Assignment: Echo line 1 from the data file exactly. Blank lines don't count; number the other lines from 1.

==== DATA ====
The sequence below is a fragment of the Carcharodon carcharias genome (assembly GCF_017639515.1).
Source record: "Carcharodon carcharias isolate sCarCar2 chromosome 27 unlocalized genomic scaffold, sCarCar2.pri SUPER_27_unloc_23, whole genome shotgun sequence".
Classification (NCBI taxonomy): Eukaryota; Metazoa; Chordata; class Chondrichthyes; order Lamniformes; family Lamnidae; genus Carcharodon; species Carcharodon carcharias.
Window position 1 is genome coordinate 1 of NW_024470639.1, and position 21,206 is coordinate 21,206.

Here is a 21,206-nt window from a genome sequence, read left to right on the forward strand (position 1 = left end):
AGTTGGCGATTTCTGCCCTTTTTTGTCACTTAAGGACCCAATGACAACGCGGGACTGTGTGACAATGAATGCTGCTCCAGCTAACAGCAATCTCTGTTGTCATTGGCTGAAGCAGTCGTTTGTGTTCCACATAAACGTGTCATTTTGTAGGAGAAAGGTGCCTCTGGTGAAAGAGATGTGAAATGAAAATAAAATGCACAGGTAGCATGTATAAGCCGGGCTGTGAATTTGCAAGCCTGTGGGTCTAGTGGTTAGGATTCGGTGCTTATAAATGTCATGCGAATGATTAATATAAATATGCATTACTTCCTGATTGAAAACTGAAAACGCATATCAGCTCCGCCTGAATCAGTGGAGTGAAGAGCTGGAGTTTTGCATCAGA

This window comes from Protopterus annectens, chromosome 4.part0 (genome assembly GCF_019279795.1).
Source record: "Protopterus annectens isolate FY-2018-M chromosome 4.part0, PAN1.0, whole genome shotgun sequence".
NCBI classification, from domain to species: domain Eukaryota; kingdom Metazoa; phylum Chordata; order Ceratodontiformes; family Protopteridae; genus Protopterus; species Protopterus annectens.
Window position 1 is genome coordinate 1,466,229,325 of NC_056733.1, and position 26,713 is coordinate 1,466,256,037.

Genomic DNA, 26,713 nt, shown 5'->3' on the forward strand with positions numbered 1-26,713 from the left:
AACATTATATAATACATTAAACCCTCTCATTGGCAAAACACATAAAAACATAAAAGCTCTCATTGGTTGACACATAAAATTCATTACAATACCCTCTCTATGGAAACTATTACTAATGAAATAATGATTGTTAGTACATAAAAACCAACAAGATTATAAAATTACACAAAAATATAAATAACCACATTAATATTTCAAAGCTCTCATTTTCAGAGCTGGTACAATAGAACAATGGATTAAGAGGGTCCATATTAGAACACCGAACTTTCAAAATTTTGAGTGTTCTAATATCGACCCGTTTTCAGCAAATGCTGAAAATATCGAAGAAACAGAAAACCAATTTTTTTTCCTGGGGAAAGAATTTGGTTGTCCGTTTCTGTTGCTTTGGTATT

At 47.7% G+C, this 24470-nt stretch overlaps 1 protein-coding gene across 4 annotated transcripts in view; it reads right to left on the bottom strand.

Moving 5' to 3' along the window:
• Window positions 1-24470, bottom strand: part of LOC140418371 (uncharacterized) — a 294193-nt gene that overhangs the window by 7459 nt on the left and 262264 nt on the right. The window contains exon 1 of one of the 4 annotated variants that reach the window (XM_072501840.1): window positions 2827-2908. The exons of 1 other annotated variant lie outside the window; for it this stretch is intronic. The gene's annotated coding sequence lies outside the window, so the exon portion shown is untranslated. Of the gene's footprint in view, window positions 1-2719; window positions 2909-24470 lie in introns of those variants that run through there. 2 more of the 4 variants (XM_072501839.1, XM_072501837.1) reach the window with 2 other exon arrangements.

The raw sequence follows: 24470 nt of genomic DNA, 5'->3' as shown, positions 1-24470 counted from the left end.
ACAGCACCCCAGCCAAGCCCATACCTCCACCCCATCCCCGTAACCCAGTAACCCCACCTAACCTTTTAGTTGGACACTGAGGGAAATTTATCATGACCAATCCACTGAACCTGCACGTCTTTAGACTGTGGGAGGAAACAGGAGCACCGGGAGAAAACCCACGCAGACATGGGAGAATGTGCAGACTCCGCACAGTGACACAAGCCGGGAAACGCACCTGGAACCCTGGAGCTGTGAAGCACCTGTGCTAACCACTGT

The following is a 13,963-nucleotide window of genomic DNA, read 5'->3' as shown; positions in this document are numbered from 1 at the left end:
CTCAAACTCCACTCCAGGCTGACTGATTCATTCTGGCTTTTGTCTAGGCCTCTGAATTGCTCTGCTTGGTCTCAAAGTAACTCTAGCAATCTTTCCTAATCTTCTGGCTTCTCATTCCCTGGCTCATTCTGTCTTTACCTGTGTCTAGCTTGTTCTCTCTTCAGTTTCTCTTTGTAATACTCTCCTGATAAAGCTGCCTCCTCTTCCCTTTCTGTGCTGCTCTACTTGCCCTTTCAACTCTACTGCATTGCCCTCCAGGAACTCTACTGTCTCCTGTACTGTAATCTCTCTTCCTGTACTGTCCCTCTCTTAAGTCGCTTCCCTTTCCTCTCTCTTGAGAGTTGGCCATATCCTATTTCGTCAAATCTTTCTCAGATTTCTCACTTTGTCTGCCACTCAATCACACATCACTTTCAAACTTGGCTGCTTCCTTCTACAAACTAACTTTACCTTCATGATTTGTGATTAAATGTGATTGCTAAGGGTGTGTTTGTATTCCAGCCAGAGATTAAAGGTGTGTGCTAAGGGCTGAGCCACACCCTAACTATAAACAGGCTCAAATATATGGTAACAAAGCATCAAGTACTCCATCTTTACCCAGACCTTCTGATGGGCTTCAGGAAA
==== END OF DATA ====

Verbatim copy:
The sequence below is a fragment of the Carcharodon carcharias genome (assembly GCF_017639515.1).